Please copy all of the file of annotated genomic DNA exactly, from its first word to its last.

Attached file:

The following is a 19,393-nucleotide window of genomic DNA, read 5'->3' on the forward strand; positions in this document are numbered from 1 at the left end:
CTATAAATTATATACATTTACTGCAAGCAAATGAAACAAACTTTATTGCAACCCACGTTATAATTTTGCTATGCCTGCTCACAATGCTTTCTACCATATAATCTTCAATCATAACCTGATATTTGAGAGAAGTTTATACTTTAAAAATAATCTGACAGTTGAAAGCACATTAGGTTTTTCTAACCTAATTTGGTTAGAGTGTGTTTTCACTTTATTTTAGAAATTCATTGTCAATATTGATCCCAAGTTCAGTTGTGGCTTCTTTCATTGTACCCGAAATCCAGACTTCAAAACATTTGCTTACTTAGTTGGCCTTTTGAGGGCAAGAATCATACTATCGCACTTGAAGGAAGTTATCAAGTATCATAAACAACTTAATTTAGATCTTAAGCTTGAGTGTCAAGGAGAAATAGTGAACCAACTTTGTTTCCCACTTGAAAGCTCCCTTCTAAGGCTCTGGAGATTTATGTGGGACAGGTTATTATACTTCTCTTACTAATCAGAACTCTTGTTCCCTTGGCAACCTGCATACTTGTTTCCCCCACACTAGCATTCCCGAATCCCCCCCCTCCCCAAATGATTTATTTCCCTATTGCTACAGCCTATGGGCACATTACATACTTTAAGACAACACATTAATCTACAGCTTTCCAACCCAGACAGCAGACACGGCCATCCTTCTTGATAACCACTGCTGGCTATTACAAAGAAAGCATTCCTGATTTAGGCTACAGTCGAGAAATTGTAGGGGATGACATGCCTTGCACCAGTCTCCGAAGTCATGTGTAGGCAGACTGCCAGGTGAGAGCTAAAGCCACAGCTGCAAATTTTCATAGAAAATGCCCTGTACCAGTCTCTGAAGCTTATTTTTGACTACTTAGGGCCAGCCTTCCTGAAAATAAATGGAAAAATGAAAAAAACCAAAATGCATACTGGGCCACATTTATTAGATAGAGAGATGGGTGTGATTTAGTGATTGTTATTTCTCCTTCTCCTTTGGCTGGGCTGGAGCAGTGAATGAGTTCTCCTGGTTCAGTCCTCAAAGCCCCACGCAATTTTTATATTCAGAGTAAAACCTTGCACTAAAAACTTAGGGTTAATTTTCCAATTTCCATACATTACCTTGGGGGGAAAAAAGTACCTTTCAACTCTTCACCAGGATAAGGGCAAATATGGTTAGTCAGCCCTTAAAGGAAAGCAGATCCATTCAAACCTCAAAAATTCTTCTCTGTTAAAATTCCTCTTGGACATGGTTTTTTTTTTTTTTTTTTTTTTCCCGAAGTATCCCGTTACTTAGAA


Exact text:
The following is a 19,393-nucleotide window of genomic DNA, read 5'->3' on the forward strand; positions in this document are numbered from 1 at the left end:
CTATAAATTATATACATTTACTGCAAGCAAATGAAACAAACTTTATTGCAACCCACGTTATAATTTTGCTATGCCTGCTCACAATGCTTTCTACCATATAATCTTCAATCATAACCTGATATTTGAGAGAAGTTTATACTTTAAAAATAATCTGACAGTTGAAAGCACATTAGGTTTTTCTAACCTAATTTGGTTAGAGTGTGTTTTCACTTTATTTTAGAAATTCATTGTCAATATTGATCCCAAGTTCAGTTGTGGCTTCTTTCATTGTACCCGAAATCCAGACTTCAAAACATTTGCTTACTTAGTTGGCCTTTTGAGGGCAAGAATCATACTATCGCACTTGAAGGAAGTTATCAAGTATCATAAACAACTTAATTTAGATCTTAAGCTTGAGTGTCAAGGAGAAATAGTGAACCAACTTTGTTTCCCACTTGAAAGCTCCCTTCTAAGGCTCTGGAGATTTATGTGGGACAGGTTATTATACTTCTCTTACTAATCAGAACTCTTGTTCCCTTGGCAACCTGCATACTTGTTTCCCCCACACTAGCATTCCCGAATCCCCCCCCTCCCCAAATGATTTATTTCCCTATTGCTACAGCCTATGGGCACATTACATACTTTAAGACAACACATTAATCTACAGCTTTCCAACCCAGACAGCAGACACGGCCATCCTTCTTGATAACCACTGCTGGCTATTACAAAGAAAGCATTCCTGATTTAGGCTACAGTCGAGAAATTGTAGGGGATGACATGCCTTGCACCAGTCTCCGAAGTCATGTGTAGGCAGACTGCCAGGTGAGAGCTAAAGCCACAGCTGCAAATTTTCATAGAAAATGCCCTGTACCAGTCTCTGAAGCTTATTTTTGACTACTTAGGGCCAGCCTTCCTGAAAATAAATGGAAAAATGAAAAAAACCAAAATGCATACTGGGCCACATTTATTAGATAGAGAGATGGGTGTGATTTAGTGATTGTTATTTCTCCTTCTCCTTTGGCTGGGCTGGAGCAGTGAATGAGTTCTCCTGGTTCAGTCCTCAAAGCCCCACGCAATTTTTATATTCAGAGTAAAACCTTGCACTAAAAACTTAGGGTTAATTTTCCAATTTCCATACATTACCTTGGGGGGAAAAAAGTACCTTTCAACTCTTCACCAGGATAAGGGCAAATATGGTTAGTCAGCCCTTAAAGGAAAGCAGATCCATTCAAACCTCAAAAATTCTTCTCTGTTAAAATTCCTCTTGGACATGGTTTTTTTTTTTTTTTTTTTTTTCCCGAAGTATCCCGTTACTTAGAA